By Night in Chile

By Night in Chile

Unknown - 2003
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As through a crack in the wall, By Night in Chile's single night-long rant provides a terrifying, clandestine view of the strange bedfellows of Church and State in Chile. This wild, eerily compact novel--Roberto Bolano's first work available in English--recounts the tale of a poor boy who wanted to be a poet, but ends up a half-hearted Jesuit priest and a conservative literary critic, a sort of lap dog to the rich and powerful cultural elite, in whose villas he encounters Pablo Neruda and Ernst Junger. Father Urrutia is offered a tour of Europe by agents of Opus Dei (to study "the disintegration of the churches," a journey into realms of the surreal); and ensnared by this plum, he is next assigned--after the destruction of Allende--the secret, never-to-be-disclosed job of teaching Pinochet, at night, all about Marxism, so the junta generals can know their enemy. Soon, searingly, his memories go from bad to worse. Heart-stopping and hypnotic, By Night in Chile marks the American debut of an astonishing writer.
Publisher: New York : New Directions Pub., 2003
ISBN: 9780811215473
Branch Call Number: FIC Bolan
Characteristics: 118 p
Additional Contributors: Andrews, Chris


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Oct 08, 2010

Then she began to mix with writers and realized that they were not particularly well educated either. What a relief that must have been. A very Chilean sort of relief. So few of us are truly cultured in this god-forsaken country. The rest are completely ignorant. Pleasant, likeable people all the same.

Oct 08, 2010

. . . and then they gave me a letter addressed to me and written by Mr Raef, in which he asked How's Europe going, what's the weather like, and the food and the sites of historical interest, a ridiculous letter but somehow it seemed to conceal another, invisible letter, more serious in content, and this hidden letter, although I couldn't tell what is said or even be sure it really existed, worried me deeply.

Oct 08, 2010

In this barbaric country, the critic's path, he said, is not strewn with roses. In this country of estate owners, he said, literature is an oddity and nobody values knowing how to read.


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Nov 28, 2014

Goodness! This whole book, all 118 pages of it is one long chapter, and one loooong paragraph. There isn't a single break in the text from beginning to end. This is slightly annoying because there is absolutely no natural place to put the book down, you just have to stop in the middle of the paragraph. It's also slightly intimidating to look at, just a huge block of seemingly never-ending text (never-ending despite the fact that it's only 118 pages long). To be continued...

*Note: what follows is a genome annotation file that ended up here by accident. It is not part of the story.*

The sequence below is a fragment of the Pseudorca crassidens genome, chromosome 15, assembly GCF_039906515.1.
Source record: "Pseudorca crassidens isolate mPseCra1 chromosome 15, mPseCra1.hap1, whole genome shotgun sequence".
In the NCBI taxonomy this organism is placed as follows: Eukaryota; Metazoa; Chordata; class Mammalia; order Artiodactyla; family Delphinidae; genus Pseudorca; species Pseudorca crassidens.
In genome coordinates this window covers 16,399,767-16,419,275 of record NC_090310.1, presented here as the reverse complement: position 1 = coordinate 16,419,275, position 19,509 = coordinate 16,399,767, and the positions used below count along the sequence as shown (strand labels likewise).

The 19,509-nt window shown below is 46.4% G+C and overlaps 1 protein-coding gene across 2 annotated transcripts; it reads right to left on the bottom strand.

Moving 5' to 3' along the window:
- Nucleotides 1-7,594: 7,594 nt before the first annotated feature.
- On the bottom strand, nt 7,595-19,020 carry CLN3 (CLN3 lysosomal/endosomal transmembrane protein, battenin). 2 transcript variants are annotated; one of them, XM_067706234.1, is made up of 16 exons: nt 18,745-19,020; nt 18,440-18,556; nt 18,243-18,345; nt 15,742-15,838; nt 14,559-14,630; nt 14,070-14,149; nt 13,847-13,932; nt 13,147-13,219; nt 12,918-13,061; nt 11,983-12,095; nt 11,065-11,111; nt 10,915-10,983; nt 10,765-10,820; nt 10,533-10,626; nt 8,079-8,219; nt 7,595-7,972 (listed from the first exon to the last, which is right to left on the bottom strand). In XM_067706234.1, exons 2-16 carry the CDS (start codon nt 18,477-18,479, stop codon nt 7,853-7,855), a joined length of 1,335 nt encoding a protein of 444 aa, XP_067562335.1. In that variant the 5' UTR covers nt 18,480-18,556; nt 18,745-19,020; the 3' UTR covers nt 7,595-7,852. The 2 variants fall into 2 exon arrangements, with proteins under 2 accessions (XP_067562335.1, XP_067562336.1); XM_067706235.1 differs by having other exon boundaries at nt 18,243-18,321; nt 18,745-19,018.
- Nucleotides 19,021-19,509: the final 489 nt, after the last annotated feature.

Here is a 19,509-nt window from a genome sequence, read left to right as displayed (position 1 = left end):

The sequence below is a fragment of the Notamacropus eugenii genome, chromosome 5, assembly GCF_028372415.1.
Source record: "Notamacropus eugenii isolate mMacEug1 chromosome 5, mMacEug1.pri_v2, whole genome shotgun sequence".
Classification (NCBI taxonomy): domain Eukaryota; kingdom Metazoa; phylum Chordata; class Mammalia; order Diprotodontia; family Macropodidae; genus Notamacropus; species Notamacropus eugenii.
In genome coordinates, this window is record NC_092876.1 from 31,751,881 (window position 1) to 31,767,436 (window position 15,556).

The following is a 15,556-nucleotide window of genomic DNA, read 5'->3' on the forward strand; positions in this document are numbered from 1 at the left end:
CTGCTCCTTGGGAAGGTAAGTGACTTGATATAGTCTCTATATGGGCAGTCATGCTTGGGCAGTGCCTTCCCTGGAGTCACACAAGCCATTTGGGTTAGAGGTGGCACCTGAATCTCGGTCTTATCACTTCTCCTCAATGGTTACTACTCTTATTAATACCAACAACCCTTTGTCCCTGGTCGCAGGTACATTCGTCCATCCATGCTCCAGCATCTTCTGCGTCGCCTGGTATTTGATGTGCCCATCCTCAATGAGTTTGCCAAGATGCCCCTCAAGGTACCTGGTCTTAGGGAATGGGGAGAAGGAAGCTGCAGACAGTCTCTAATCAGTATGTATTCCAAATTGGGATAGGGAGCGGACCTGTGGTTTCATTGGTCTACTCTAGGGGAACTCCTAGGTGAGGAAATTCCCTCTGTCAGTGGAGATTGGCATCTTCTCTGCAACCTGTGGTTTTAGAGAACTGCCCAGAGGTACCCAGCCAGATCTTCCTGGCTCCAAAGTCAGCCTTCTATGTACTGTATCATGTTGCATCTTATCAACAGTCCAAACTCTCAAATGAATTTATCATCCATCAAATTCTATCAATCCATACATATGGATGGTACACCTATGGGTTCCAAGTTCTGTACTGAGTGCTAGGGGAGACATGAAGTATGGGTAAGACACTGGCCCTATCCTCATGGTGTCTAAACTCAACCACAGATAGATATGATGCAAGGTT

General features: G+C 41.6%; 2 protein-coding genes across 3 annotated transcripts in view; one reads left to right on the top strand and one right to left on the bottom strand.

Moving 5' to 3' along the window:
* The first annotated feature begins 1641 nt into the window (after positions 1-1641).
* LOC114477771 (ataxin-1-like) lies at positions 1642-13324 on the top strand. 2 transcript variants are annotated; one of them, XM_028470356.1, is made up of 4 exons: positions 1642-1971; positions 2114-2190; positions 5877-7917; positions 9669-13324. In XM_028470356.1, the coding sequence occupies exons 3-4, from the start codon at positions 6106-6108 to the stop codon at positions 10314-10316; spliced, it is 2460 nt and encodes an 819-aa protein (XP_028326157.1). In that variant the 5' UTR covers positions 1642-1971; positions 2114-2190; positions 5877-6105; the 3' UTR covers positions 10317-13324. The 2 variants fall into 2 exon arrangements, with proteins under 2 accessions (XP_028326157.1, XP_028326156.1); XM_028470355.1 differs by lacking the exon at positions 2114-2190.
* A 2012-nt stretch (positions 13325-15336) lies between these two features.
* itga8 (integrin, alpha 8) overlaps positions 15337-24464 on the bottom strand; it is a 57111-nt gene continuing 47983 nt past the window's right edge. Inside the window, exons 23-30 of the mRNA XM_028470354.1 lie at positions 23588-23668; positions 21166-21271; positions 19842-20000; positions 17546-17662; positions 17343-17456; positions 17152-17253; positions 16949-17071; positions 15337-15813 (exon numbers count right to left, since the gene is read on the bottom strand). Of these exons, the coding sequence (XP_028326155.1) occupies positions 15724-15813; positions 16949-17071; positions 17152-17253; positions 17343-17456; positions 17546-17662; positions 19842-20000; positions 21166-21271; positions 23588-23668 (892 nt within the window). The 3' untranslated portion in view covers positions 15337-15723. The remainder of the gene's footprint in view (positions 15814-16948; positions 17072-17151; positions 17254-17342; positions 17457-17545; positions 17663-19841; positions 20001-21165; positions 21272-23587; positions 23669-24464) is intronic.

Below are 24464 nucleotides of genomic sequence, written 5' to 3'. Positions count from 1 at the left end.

Later - The plot is quite interesting, but having all these authors' (mostly Chilean, I think, if they are indeed real) names thrown at me is getting confusing especially when I'm not sure whether they're real authors (or even people, I mean this is a fictional story).

There are a lot of threads running through this book for only having read 30 pages. Farewell, strange name, I wonder if it means something different in Spanish, is behaving like he's about to molest Sebastian (the narrator). Sebastian is strangely disgusted by the workers at Farewell's estate, something which I don't understand considering the fact that he trained as a priest. Sebastian keeps mentioning 'the wizened youth' and how this youth made a slur against his reputation (telling that story is supposedly the whole reason for this book, which is being told from Sebastian's deathbed), but it's unclear to me whether 'the wizened youth' is meant to represent himself when he was young and he himself did something that ruined his reputation, or if there really was a 'youth' who said/did something that created a scandal that has followed Sebastian ever since. To be continued...

15/10 - Who or what are Mr Etah and Mr Raef (hate and fear) meant to represent. There are a lot of real people playing parts through this story, and that's making me think that it's not all fiction. Was Sebastian Urrutia Lacroix a real person? Or was a fictional character inserted into real events? To be continued...

16/10 - I think this would have been more relevant to me if I had even a minute amount of knowledge of Chilean writers or their works. Farewell and Sebastian kept comparing and discussing the merits of all these Chilean authors and I didn't even know whether those authors were real people. I even came to believe Sebastian himself was real (so many details of his fictional life were inserted into real events that I began to think it entirely possible), but then I googled him and got the biography of a Mexican soccer player, and I realised I had been fooled and Bolaño was simply very skilled at merging the fictional with the real.

In summation, this was an interesting read that I didn't really get the point of. I found it very similar in style to Italo Calvino's If on a Winter's Night. Both authors had a plot that they were working to, but were constantly drawn off in not particularly relevant tangents that made the plot hard to follow (or truly enjoy). Recommended if you have a plan to read a book by an author from every country in the world, and are missing Chile.

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